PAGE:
A new book by Timothy Ferriss promises:
* How to outsource your life and do whatever you want for a year, only to return to a bank account 50% larger than before you left
* How blue-chip escape artists travel the world without quitting their jobs
* How to eliminate 50% of your work in 48 hours using the principles of little-known European economists
* How to train your boss to value performance over presence, or kill your job (or company) if it’s beyond repair
* How to trade a long-haul career for short work bursts and frequent mini-retirements
* What automated cash-flow “muses” are and how to create one in 2-4 weeks
* How to cultivate selective ignoranceand create timewith a low-information diet
* Management secrets of Remote Control CEOs
* The crucial difference between absolute and relative income
* How to get free housing worldwide and airfare at 50-80% off
* How to fill the void and creating meaning after removing work and the office
Forbes has an essay by Nassim Taleb:
It’s impossible for the editors of Forbes.com to predict who will change the world, because major changes are Black Swans, the result of accidents and luck. But we do know who society’s winners will be: those who are prepared to face Black Swans, to be exposed to them, to recognize them when they show up and to rigorously exploit them.
Things, it turns out, are all too often discovered by accident–but we don’t see that when we look at history in our rear-view mirrors. The technologies that run the world today (like the Internet, the computer and the laser) are not used in the way intended by those who invented them. Even academics are starting to realize that a considerable component of medical discovery comes from the fringes, where people find what they are not exactly looking for.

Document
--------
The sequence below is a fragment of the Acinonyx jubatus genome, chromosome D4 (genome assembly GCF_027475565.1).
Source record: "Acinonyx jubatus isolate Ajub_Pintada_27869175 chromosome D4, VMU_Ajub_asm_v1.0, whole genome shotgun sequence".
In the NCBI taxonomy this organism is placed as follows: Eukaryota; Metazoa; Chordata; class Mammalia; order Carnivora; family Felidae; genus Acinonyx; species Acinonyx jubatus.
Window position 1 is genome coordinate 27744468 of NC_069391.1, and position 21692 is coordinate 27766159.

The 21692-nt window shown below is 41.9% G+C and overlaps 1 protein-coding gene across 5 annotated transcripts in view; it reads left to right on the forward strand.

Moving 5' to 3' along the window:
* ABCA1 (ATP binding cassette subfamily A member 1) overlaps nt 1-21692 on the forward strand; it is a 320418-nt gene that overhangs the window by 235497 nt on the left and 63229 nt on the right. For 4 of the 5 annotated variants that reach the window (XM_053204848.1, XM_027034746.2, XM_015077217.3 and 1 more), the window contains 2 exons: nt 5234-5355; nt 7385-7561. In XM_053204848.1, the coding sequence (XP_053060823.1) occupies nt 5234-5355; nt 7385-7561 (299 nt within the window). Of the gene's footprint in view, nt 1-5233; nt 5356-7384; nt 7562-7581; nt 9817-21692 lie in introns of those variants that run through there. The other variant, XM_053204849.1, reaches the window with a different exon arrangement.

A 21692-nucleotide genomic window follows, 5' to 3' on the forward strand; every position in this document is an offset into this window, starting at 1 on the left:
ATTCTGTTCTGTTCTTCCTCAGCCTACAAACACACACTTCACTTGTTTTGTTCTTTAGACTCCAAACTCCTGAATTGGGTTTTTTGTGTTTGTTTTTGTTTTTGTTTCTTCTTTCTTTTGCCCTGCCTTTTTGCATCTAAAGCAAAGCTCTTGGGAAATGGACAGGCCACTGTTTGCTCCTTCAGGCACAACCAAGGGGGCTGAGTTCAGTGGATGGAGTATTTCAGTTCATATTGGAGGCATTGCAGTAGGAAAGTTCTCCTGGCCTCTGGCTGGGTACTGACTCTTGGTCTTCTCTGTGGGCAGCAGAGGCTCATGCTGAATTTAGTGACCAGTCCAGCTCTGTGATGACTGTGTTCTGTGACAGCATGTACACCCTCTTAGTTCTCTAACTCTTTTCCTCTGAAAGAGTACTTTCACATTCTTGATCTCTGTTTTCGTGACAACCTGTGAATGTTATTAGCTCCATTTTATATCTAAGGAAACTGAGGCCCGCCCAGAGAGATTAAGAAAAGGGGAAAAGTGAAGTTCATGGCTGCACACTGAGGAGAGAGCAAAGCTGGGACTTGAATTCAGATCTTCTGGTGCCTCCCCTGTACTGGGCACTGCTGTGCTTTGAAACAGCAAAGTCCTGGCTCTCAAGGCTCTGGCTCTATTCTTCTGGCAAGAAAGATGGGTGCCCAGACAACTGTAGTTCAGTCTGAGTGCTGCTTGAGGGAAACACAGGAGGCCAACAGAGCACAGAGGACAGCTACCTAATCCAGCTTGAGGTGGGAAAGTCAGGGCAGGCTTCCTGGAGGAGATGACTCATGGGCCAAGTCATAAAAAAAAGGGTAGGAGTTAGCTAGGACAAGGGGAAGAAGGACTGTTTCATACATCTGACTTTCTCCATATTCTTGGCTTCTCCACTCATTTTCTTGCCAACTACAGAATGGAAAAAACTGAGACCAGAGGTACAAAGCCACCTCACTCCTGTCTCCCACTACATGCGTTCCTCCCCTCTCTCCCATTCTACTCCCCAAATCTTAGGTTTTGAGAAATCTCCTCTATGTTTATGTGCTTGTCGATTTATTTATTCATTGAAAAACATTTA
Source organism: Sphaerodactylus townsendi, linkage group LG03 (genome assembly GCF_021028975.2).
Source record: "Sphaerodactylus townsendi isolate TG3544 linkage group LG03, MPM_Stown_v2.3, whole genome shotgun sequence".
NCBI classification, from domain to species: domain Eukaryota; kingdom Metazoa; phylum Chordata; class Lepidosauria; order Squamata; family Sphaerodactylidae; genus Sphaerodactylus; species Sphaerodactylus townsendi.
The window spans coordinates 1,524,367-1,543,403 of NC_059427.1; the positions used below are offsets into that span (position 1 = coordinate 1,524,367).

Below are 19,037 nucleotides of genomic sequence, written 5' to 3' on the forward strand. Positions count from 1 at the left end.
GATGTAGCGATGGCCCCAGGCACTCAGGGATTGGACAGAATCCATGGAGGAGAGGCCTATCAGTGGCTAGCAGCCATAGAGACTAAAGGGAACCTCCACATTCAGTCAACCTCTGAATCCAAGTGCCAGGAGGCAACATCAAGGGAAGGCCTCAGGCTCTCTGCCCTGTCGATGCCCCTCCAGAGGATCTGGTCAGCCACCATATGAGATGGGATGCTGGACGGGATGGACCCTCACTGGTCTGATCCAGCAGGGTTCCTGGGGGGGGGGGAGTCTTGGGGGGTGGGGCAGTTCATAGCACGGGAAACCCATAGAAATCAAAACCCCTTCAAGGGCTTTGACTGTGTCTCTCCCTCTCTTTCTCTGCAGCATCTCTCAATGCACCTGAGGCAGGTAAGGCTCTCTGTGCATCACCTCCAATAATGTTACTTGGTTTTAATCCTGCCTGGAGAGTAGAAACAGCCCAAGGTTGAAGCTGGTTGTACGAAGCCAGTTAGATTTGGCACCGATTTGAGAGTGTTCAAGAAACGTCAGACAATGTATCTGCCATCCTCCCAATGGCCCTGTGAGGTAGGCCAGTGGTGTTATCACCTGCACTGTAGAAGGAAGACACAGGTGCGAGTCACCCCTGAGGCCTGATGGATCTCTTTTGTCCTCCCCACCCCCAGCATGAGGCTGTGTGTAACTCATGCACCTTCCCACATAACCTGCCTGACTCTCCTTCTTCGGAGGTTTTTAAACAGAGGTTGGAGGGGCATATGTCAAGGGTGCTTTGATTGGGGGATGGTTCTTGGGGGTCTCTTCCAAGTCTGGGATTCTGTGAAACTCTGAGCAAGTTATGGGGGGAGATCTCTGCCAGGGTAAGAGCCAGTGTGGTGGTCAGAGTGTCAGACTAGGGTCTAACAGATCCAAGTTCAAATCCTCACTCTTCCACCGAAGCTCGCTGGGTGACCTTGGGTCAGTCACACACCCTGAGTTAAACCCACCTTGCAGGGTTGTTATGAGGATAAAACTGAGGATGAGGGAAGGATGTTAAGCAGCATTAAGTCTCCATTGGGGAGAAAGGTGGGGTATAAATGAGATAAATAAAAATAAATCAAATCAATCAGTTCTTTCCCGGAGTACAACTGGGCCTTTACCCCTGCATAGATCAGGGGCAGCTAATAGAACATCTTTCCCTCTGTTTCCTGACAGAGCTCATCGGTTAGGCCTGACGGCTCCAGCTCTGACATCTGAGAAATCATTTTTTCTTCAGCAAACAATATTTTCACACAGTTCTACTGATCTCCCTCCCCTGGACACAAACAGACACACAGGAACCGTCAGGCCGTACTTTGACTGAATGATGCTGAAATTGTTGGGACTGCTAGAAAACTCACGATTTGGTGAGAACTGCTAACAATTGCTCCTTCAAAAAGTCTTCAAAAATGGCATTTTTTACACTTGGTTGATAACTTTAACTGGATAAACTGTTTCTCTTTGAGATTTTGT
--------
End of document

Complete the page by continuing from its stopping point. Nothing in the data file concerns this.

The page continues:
Steven Johnson points to an article in PhySorg: “What they found were some general correlations of size and resource consumption that more or less fit the biological organism metaphor, meaning as the city grew in size it required less energy (resources) to sustain it in a proportion called sublinear scaling. What was surprising to the team was when they measured creative output (jobs, wealth generated, innovation) as cities grew, the scaling of this output was not sublinear, but superlinear, meaning as the city grew its creative output grew faster and faster.”
AlwaysOn features an interview with Anastasia Goodstein, author of “Totally Wired: What Teens and Tweens Are Really Doing Online.”
Teenagers are connected to each other, lots more information, and media 24/7. They need parents and adults to set limits on this use and act as guides as to whats credible as well as to help them be more media and marketing savvy. It means that there is a new way of communicating that adds an element of distance, the possibility of anonymity, and the reality of much of this communication is public or can easily be made public.
Teens put the social in social networking. Being a teen is all about individuating from your parents and spending more time with peers. We did this by hanging out in malls, parks and parking lots. Todays teens are much more scheduled and structured, and todays parents are more reluctant to let teens hang out unsupervised.
Forbes writes about 15 people who changed the world since 1950 as part of a special issue.
Here. Guy Kawasaki writes: The commonality youll see in these winners is big fonts, big graphics, and a ;storytelling’ orientation. These are three crucial qualities of a good presentation.”
The latest issue of Business Today has a cover story on the Indian Internet. It also features an article by me. I will publish it here on Monday.
Fortune has compiled a list of 24 innovators.
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